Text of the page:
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Houston City Council talks radium levels in city water supply

By Angie Rodenburg

Fri, Jun 13th, 2014
Posted in All Government

On June 9 Houston held their monthly city council meeting. The majority of the meeting was spent with the Minnesota Department of Health educating the city council on the town’s issue of radium being found in the drinking water. The representatives informed council members on what radium is, what its effects can be, and the options the city has to get into compliance with their radium levels.

The representatives started off assuring the council that radium is naturally occurring and it would take 70 years of drinking two liters of water a day in order to see the negative effects it can have on the human body. Though the odds are incredibly slim at one out of 10,000 chance of seeing any adverse reactions, the representatives did inform that the potential risks of radium are bone cancer and tumors.

Houston is far from the only town in the area with radium level issues. Rushford had to build a treatment plant and Rushford Village drilled a new well. Lewiston, La Crescent, Winona, and Lanesboro also have had radium level issues. The MNDH representatives said to not be surprised if it takes five years to get into compliance. The council was encouraged to weigh their options for up to a year and expect fundraising to take another year and a half. The town will likely be able to secure loans and grants to fund the project so that cost incurred by residents should only be about 1.4 percent of the average household income. The council’s initial preference is to build a treatment plant, thinking that it would suit Houston’s needs the best. Council member Matt Schutte said, “A treatment plant solves a lot of problems over a long period of time.” The council has not made any formal decision.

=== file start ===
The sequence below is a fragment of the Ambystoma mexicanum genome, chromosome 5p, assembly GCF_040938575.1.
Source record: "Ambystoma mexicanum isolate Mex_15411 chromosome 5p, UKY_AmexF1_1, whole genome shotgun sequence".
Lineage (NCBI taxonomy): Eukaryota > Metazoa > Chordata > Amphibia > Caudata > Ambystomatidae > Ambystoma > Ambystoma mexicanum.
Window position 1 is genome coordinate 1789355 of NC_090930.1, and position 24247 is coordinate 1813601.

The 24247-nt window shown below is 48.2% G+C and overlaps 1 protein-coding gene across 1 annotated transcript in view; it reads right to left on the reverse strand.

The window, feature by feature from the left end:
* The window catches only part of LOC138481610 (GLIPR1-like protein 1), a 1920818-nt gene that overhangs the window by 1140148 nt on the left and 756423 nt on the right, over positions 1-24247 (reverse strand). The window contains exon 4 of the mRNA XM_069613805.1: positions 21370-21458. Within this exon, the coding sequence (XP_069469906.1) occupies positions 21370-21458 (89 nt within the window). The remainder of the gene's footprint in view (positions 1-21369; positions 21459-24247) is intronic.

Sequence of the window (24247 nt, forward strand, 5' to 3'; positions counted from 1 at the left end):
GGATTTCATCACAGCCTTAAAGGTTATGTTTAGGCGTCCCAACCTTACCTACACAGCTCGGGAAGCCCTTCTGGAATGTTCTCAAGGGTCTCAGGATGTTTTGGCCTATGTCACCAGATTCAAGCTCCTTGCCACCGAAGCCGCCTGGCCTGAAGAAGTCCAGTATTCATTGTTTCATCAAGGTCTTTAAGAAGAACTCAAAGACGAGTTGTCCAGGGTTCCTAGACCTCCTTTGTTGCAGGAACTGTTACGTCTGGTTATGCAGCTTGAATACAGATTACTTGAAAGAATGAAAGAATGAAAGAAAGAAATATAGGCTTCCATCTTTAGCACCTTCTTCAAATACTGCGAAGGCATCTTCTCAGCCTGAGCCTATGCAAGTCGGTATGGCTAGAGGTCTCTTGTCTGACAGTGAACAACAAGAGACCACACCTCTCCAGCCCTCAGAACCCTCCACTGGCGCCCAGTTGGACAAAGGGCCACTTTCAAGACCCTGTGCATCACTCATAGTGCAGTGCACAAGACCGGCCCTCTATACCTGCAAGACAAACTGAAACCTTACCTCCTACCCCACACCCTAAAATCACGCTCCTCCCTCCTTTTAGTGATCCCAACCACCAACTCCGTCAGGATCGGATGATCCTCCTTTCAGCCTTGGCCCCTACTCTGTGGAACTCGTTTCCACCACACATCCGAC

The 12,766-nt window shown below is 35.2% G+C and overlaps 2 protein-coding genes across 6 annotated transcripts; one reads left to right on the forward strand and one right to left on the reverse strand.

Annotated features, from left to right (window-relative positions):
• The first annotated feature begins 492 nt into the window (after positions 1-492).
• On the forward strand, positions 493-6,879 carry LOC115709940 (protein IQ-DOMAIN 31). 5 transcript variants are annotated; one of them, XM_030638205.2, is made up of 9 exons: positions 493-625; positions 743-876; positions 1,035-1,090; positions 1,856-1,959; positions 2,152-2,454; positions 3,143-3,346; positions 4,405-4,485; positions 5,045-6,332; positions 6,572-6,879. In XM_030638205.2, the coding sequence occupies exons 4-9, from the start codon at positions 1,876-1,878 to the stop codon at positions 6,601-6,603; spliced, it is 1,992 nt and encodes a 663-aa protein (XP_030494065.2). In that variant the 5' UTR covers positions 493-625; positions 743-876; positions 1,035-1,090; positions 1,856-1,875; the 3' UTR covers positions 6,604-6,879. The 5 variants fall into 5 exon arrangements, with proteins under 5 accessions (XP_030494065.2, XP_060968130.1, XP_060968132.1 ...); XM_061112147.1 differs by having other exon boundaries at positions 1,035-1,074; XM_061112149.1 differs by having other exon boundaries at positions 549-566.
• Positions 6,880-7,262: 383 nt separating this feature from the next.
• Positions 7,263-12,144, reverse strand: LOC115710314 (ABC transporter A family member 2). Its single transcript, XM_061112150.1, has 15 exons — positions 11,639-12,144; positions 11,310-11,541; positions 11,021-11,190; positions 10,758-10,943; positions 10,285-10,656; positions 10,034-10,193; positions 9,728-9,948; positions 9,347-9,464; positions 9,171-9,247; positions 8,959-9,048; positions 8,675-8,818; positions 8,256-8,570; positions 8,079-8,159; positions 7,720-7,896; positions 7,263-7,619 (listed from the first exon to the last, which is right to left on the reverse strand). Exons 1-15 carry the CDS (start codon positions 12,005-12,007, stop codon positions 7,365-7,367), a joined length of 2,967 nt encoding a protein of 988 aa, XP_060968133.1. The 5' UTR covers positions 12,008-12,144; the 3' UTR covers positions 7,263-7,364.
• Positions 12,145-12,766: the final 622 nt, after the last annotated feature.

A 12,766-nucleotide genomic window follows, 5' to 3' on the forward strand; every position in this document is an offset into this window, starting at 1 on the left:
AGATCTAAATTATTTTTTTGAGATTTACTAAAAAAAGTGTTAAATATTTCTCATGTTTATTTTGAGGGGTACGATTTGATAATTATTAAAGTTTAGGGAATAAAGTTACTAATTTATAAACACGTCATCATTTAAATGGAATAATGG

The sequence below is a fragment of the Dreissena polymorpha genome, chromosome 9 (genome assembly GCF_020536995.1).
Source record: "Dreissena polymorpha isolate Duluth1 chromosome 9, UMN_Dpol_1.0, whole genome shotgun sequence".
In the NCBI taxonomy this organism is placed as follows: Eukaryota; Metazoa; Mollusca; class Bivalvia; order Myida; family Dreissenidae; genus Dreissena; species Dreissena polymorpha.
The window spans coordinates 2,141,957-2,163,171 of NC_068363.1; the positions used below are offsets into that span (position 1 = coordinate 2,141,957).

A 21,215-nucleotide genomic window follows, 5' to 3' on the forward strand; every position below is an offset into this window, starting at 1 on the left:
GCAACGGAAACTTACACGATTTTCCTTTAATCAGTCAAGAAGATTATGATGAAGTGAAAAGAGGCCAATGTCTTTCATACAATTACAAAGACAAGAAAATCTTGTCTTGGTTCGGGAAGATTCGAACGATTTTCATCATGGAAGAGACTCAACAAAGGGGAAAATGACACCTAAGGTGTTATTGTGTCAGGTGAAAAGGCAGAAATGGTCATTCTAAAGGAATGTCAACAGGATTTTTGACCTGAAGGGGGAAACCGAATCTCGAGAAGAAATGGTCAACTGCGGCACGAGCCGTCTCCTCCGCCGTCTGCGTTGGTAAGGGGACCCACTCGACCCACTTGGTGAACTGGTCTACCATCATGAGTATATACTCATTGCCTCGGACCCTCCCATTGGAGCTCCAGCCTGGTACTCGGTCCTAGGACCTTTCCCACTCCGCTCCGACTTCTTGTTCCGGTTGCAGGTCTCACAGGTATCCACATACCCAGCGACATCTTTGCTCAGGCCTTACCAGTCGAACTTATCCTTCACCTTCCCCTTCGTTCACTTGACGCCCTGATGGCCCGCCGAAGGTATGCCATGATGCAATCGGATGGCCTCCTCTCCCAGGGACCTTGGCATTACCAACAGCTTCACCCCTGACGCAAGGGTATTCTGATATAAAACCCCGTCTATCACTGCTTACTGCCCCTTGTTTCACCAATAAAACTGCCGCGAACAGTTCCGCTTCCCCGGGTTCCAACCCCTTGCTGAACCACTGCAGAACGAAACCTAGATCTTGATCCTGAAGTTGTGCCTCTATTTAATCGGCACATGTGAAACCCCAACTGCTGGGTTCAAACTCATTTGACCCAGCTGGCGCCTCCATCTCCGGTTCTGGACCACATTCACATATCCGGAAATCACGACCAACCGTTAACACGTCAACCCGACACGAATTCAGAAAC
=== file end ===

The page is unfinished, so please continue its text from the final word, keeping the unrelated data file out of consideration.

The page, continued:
At the meeting Margie Frutiger represented the Lawn Chair Concert Series and asked that the city act as the event sponsor so that they would be able to secure insurance for the event through the city. The council approved the request.

The council also granted approval to the Lions Club project of making a path or road to give bands access and handicap accessibility to the band shell pending final design and cost.

The council also approved a donation from the Houston Money Creek Snowriders for the amount of $500.

The last item on the evenings agenda was brought by council member Schutte. Council member Schutte had concerns about the speed of traffic that runs East to West on Spruce Street. With the area being frequented by children, he felt stop signs or “slow, children at play” signs would increase safety. After some discussion the council agreed that both stop signs and “slow, children at play” signs should be put up. The yellow zone on the curb will also be extended to provide greater visibility for drivers.

The next city council meeting will be held on July 14 at 6 p.m. at City Hall.

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